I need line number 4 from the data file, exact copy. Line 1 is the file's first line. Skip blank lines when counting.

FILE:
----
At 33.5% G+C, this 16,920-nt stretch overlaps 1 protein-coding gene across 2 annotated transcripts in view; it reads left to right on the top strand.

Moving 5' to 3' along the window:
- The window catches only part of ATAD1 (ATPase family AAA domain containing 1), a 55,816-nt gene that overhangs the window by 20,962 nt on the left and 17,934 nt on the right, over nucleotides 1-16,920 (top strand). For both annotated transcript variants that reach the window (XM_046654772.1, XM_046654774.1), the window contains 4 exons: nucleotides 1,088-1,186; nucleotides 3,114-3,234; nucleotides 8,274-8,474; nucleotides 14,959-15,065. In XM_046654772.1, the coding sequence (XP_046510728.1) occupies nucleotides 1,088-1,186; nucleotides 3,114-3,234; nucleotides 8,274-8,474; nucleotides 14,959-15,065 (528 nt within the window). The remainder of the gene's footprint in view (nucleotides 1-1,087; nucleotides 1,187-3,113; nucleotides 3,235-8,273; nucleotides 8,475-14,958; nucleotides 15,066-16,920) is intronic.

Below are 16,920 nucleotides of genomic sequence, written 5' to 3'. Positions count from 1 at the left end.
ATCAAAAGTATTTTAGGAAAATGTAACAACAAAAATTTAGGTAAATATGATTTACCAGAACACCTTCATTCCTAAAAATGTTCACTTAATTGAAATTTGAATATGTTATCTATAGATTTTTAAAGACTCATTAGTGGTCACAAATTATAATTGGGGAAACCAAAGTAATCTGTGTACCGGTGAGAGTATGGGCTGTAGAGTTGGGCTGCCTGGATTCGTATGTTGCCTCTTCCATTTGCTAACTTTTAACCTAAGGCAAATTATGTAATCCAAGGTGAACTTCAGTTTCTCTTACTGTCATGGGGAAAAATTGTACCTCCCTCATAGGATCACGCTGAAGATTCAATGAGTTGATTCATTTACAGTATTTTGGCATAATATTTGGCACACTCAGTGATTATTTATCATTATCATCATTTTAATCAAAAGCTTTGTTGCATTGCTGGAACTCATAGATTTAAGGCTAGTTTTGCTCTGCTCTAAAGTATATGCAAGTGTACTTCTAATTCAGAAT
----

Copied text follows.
Below are 16,920 nucleotides of genomic sequence, written 5' to 3'. Positions count from 1 at the left end.